Lot 179
  • 179

Keith Haring

Estimate
1,500,000 - 2,000,000 USD
Sold
1,635,000 USD
bidding is closed

Description

  • Keith Haring
  • Healing Hand
  • acrylic on canvas

Provenance

Tony Shafrazi Gallery, New York
Collection of Fredrik Roos, Stockholm
Christie's, New York, 23 February 1994, Lot 144
Acquired from the above sale by the present owner

Exhibited

New York, Tony Shafrazi Gallery, Keith Haring, December 1988 - January 1989

Catalogue Note

“To understand and appreciate Keith Haring, it is important to recognize what was central to his driving force: the absolutely fearless and unabashedly shameless desire to run out and embrace the real world, while transgressing and crossing over boundaries and barriers of race and culture, and while experiencing and transporting the simples truths of innocence, love, friendship, upholding and expressing values and ethics that live forever in the heart of youth.”

Tony Shafrazi, “Keith Haring. A Great Artist, A True Friend,” in Exh. Cat., The Keith Haring Show, Milan 2005, p. 72

Executed in the most intensely political period in Keith Haring’s meteoric career, Healing Hand is a consummate example of the artist’s trademark blend of a playful, graphic style with a commitment to addressing societal ills and matters of inequity.  Featuring the artist’s most recognizable symbol, the dynamic human figure, this monumental painting endures as a symbol of Haring’s belief in the transformative potential for art to confront real-world issues.

Measuring 120 inches in diameter, Healing Hand is of a scale akin to Haring’s widely celebrated major public works from the same period. The canvas is vibrant, featuring a full chromatic range dominated by a hand delineated in a jolting orange standing against a soothing purple ground, inflected with passages of yellow, blue, and crimson. The composition is anchored by this hand, palm extended out and bleeding from the wrist, dually recalling the foreshortened palm known as the mudra in Buddhist iconography, as well as the Christian iconography of the stigmata.

While recalling these religious images, Haring makes the form all his own. He numbers each finger, morphing them into simplified anthropomorphic figures, and inflecting a playful linguistic duality between “fingers” and “figures.” Haring further complicates the composition through the thumb, which holds a flap of skin, beneath which blood flows from the eye shaped wound. All around this dynamic scene, there are radiating bars as well as the rhythmic, automatic line drawings which fill the negative space in the composition, and reference Haring’s infamous tags in the New York City subway.

Haring’s artistic prowess is on full display in Healing Hand. The work is exemplary of Haring’s painterly assuredness and confident line. The negative space is resplendent with Haring’s linear markings, and the work vibrates with his frenetic energy. Each line is evenly spaced from the other, implying a trancelike rapidity and accuracy in their execution, as well as a sense that nothing was left untouched by the artist. This assuredness and mastery over the canvas also translates to Haring’s bold use of color, which pulsates and grabs the eye.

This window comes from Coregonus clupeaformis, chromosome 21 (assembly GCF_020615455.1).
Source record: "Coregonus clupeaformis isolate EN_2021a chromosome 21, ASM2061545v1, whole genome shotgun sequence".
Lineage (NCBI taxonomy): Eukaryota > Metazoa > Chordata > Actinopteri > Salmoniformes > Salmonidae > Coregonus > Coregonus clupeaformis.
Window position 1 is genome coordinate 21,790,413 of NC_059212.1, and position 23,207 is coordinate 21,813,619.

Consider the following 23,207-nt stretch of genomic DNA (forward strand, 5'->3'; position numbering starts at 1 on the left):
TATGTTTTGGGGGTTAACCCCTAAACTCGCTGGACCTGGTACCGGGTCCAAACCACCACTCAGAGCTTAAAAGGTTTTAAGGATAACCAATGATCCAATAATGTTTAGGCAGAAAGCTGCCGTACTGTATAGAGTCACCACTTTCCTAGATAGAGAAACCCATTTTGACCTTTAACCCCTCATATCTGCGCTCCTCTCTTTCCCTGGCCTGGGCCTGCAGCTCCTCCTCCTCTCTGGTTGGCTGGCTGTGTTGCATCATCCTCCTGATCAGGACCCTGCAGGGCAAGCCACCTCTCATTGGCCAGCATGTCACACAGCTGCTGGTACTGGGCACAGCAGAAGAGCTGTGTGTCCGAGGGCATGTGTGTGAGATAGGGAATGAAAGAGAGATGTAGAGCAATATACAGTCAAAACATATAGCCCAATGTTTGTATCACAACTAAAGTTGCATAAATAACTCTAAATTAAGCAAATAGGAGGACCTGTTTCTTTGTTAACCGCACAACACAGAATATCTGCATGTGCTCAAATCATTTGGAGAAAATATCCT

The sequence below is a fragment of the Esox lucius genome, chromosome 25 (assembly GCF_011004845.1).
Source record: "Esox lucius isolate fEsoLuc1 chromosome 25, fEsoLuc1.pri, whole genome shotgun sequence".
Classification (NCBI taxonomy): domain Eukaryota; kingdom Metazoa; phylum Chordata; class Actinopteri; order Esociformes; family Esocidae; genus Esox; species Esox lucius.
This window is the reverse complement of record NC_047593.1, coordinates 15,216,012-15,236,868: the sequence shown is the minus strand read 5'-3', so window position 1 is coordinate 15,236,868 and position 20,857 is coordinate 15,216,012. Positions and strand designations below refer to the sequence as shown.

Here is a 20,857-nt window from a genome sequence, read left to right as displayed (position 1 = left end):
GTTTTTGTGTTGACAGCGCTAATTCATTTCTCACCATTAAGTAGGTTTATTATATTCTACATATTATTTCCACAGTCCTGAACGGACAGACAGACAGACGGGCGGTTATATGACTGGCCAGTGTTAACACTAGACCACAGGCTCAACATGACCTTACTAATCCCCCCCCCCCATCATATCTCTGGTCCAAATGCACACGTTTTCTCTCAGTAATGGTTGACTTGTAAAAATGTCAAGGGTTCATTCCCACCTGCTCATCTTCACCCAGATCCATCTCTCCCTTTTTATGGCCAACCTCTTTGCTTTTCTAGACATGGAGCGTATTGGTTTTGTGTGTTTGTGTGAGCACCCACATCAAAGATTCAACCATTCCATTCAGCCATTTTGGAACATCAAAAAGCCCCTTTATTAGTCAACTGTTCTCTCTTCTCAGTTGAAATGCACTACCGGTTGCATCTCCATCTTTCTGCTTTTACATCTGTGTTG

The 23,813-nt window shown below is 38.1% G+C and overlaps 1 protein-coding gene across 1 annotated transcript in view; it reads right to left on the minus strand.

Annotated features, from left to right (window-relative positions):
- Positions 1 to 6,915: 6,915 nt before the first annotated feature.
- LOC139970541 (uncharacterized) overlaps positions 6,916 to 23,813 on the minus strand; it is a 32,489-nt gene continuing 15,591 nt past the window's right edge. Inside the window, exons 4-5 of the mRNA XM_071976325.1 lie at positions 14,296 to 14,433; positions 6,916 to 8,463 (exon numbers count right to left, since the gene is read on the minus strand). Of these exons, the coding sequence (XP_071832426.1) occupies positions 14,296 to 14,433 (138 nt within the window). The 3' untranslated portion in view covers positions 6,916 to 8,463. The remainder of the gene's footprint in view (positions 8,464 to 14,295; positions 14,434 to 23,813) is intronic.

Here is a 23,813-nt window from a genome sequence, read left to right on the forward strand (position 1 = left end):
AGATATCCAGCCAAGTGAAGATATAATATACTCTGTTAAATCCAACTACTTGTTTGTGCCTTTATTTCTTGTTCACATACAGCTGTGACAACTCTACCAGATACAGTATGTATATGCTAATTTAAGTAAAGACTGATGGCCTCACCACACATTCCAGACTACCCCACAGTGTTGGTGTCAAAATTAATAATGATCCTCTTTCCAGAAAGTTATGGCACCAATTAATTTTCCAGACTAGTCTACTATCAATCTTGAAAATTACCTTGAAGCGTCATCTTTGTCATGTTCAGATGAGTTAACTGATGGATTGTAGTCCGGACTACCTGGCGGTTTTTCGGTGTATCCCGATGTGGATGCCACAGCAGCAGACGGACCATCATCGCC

Much of Haring’s genius lay in his ability to take simple compositional ingredients and forge from them a complex and multifaceted narrative that touches on global themes. Raised in Pennsylvania by an engineer father and homemaker mother, Haring had an early fascination with Disney cartoons and the work of Dr. Seuss, as well as an overwhelming artistic drive to master these popular artistic modes. Haring’s complete control over this highly legible artistic vocabulary is evidenced by the endurance of his human figures, dogs, rays, and other symbols as proxies for his signature to the present day. Despite the accessibility of these symbols, Haring was adept at forging unexpected combinations to create new meaning. In his own words: “the symbols are self-explanatory and straightforward but the combinations of them the way they’re rearranged and juxtaposed, sometimes contradicts. It’s not a straight ‘point A to point B,’ where everything always means the same thing” (Keith Haring in Sylvie Courderc, “Keith Haring’s World,” in Keith Haring, Exh. Cat., Bourdeaux  1985, p. 38).

Healing Hand revels in these contradictions. Through his numbering system, which situates the middle finger as “1,” Haring brings to mind the expletive and the act. When considered in tandem with the diametrically opposed wound, the composition functions as a visual manifestation of the tension between pleasure and pain. Healing Hand was executed one year after Haring’s AIDS diagnosis, and addresses notions of healing and helplessness, and can be seen as confronting a negligent healthcare system and a community struggling to heal itself. A singular master of a universal visual language, Haring took the most basic ingredients and made them potent symbols, crafting Healing Hand as a lasting call for empathy and support.

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